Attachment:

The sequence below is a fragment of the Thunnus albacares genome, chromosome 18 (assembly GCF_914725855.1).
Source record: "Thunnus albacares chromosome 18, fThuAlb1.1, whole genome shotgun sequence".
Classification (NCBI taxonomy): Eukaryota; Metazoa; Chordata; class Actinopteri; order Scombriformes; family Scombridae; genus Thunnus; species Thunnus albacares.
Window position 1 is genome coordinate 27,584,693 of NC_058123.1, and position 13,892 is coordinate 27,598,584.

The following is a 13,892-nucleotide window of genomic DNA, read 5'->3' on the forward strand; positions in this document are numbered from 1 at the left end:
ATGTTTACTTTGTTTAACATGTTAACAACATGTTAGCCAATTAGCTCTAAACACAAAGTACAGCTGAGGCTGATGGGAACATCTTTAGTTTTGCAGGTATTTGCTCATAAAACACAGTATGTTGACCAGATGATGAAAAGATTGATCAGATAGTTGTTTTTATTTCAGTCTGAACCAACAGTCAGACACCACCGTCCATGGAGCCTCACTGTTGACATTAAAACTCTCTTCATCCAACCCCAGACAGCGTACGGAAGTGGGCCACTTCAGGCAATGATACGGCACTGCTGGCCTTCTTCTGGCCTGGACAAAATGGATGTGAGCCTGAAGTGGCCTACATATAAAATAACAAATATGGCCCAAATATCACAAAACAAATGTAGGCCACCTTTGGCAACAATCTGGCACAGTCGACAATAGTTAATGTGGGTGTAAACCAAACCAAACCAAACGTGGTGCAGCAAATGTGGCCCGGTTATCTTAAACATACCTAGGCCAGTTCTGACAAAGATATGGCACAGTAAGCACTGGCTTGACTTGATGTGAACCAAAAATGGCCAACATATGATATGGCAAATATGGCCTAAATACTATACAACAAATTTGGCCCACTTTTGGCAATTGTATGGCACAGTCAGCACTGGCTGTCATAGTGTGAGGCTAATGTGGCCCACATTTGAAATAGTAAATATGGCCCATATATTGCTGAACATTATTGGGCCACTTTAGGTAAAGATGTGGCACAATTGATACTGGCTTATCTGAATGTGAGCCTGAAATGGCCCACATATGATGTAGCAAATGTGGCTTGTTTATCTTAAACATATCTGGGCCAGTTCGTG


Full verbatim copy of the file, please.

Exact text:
The sequence below is a fragment of the Thunnus albacares genome, chromosome 18 (assembly GCF_914725855.1).
Source record: "Thunnus albacares chromosome 18, fThuAlb1.1, whole genome shotgun sequence".
Classification (NCBI taxonomy): Eukaryota; Metazoa; Chordata; class Actinopteri; order Scombriformes; family Scombridae; genus Thunnus; species Thunnus albacares.
Window position 1 is genome coordinate 27,584,693 of NC_058123.1, and position 13,892 is coordinate 27,598,584.

The following is a 13,892-nucleotide window of genomic DNA, read 5'->3' on the forward strand; positions in this document are numbered from 1 at the left end:
ATGTTTACTTTGTTTAACATGTTAACAACATGTTAGCCAATTAGCTCTAAACACAAAGTACAGCTGAGGCTGATGGGAACATCTTTAGTTTTGCAGGTATTTGCTCATAAAACACAGTATGTTGACCAGATGATGAAAAGATTGATCAGATAGTTGTTTTTATTTCAGTCTGAACCAACAGTCAGACACCACCGTCCATGGAGCCTCACTGTTGACATTAAAACTCTCTTCATCCAACCCCAGACAGCGTACGGAAGTGGGCCACTTCAGGCAATGATACGGCACTGCTGGCCTTCTTCTGGCCTGGACAAAATGGATGTGAGCCTGAAGTGGCCTACATATAAAATAACAAATATGGCCCAAATATCACAAAACAAATGTAGGCCACCTTTGGCAACAATCTGGCACAGTCGACAATAGTTAATGTGGGTGTAAACCAAACCAAACCAAACGTGGTGCAGCAAATGTGGCCCGGTTATCTTAAACATACCTAGGCCAGTTCTGACAAAGATATGGCACAGTAAGCACTGGCTTGACTTGATGTGAACCAAAAATGGCCAACATATGATATGGCAAATATGGCCTAAATACTATACAACAAATTTGGCCCACTTTTGGCAATTGTATGGCACAGTCAGCACTGGCTGTCATAGTGTGAGGCTAATGTGGCCCACATTTGAAATAGTAAATATGGCCCATATATTGCTGAACATTATTGGGCCACTTTAGGTAAAGATGTGGCACAATTGATACTGGCTTATCTGAATGTGAGCCTGAAATGGCCCACATATGATGTAGCAAATGTGGCTTGTTTATCTTAAACATATCTGGGCCAGTTCGTG